BPD Remembers: The men and women of the Boston Police Department remember the service and sacrifice of Patrolman Lawrence J. Nagle who died in the line of duty 105 years ago today. On Thursday, October 3, 1918, Patrolman Lawrence Nagle died after contracting Spanish Influenza while performing his duties five days earlier.
He had responded to numerous residential calls to help sick family members requesting police assistance. He became ill and was transported to City Hospital where he succumbed to complications of Spanish Influenza.
The first case of Spanish Influenza was reported in Boston on August 28, 1918, resulting in more than 4,000 deaths by the end of 1918. Boston Police Officers performed many tasks to help stop the spread of the flu while working an average of 73-98 hours weekly.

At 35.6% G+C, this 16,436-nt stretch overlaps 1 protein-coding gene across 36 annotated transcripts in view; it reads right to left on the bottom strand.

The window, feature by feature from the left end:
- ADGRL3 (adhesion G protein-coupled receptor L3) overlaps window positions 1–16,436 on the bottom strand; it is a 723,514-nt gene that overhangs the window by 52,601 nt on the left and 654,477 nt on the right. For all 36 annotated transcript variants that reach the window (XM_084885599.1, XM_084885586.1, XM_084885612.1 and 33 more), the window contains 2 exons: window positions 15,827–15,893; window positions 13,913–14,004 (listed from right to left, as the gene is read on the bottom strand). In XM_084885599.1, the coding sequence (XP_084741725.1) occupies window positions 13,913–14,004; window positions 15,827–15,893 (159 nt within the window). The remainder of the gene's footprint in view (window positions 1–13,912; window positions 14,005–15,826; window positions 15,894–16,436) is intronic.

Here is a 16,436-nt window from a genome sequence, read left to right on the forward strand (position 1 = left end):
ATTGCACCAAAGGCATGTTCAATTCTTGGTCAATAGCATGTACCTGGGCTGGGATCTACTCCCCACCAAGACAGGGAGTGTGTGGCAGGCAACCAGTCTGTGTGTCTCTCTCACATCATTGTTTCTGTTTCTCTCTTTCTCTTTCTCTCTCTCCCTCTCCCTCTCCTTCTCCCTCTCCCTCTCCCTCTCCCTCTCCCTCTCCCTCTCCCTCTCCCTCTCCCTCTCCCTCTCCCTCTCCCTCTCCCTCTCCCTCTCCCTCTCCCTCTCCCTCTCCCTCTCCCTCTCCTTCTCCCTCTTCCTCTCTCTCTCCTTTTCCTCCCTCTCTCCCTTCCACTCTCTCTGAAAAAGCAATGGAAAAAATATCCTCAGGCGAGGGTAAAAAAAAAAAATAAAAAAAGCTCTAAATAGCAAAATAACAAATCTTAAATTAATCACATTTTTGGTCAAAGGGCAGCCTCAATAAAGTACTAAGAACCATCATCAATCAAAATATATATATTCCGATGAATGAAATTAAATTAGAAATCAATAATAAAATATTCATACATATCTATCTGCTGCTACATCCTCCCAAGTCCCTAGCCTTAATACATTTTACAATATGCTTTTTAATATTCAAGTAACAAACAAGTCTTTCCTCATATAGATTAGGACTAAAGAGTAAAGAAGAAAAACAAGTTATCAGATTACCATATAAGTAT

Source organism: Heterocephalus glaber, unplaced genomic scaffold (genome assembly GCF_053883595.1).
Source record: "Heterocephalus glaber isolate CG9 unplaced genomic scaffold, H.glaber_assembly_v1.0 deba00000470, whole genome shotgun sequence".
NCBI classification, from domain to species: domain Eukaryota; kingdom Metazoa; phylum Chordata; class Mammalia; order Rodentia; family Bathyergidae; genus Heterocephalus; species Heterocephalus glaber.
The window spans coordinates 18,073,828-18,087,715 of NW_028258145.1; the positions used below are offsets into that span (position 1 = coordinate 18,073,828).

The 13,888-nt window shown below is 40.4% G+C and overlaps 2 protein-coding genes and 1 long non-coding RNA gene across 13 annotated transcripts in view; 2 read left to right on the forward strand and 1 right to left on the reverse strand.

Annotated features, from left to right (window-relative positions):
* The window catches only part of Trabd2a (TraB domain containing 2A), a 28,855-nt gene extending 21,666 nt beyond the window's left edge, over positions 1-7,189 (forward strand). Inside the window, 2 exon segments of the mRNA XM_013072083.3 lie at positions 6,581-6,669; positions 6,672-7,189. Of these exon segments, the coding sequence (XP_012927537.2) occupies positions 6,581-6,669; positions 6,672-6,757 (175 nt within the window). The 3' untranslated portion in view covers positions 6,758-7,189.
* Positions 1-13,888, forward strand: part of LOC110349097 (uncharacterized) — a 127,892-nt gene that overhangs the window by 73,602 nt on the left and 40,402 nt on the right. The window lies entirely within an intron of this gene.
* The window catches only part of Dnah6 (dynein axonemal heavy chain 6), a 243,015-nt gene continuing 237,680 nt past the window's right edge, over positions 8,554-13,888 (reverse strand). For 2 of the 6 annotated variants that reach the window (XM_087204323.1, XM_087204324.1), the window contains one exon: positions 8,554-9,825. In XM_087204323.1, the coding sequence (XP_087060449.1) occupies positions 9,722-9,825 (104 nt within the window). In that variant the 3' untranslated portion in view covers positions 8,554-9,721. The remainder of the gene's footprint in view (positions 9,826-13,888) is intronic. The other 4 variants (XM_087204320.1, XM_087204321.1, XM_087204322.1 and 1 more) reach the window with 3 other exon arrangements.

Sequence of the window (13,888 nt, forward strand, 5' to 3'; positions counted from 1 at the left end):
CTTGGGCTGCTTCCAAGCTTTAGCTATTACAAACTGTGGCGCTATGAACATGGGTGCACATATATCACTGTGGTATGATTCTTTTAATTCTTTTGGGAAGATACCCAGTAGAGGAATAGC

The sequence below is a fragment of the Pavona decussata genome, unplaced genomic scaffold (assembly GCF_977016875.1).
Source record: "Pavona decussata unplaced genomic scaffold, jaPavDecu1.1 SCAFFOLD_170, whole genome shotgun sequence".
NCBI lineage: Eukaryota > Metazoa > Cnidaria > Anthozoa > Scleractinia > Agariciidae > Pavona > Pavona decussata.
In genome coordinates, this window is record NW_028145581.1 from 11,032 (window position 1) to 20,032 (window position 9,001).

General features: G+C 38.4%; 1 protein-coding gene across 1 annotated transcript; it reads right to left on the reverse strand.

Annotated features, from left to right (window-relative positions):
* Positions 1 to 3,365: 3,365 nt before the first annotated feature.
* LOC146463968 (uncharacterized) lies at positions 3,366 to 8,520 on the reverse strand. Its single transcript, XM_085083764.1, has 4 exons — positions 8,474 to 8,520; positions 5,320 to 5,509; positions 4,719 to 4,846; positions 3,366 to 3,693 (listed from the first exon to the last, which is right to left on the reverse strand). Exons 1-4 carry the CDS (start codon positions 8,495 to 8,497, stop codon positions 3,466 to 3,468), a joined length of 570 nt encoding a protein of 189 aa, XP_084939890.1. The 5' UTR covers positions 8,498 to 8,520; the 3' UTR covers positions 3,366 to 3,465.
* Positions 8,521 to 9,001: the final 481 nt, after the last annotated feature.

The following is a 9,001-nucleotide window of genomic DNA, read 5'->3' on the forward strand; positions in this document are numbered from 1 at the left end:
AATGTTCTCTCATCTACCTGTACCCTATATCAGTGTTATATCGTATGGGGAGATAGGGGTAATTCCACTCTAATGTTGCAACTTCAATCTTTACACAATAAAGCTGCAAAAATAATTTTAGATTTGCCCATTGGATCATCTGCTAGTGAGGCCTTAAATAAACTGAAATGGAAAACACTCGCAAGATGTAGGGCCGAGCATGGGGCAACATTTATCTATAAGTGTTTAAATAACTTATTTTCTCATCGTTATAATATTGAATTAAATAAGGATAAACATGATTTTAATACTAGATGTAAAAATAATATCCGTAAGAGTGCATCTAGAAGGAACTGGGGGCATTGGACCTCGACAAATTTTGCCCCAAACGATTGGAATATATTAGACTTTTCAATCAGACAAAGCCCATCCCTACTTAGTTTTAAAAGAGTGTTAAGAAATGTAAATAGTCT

Patrolman Nagle served with the Boston Police Department for 9 years and was assigned to District 16. His name is located on the National Law Enforcement Memorial in Washington D.C, on Panel 50, West Line 34 . His name is also forever engraved on the Hero Wall at Boston Police Headquarters and the Massachusetts Law Enforcement Memorial at the State House in Boston.
Effects of Spanish Flu on Law Enforcement
From 1918 to early 1919, the Spanish Flu pandemic infected an estimated 500 million people worldwide—about one-third of the planet’s population—and killed approximately 675,000 Americans. Many officers contracted this virus due to the requirements of their job.
The names of every officer who died in the line of duty from the Spanish Flu will likely never be known, but ODMP researchers continue to uncover new cases as part of our mission to never forget the fallen.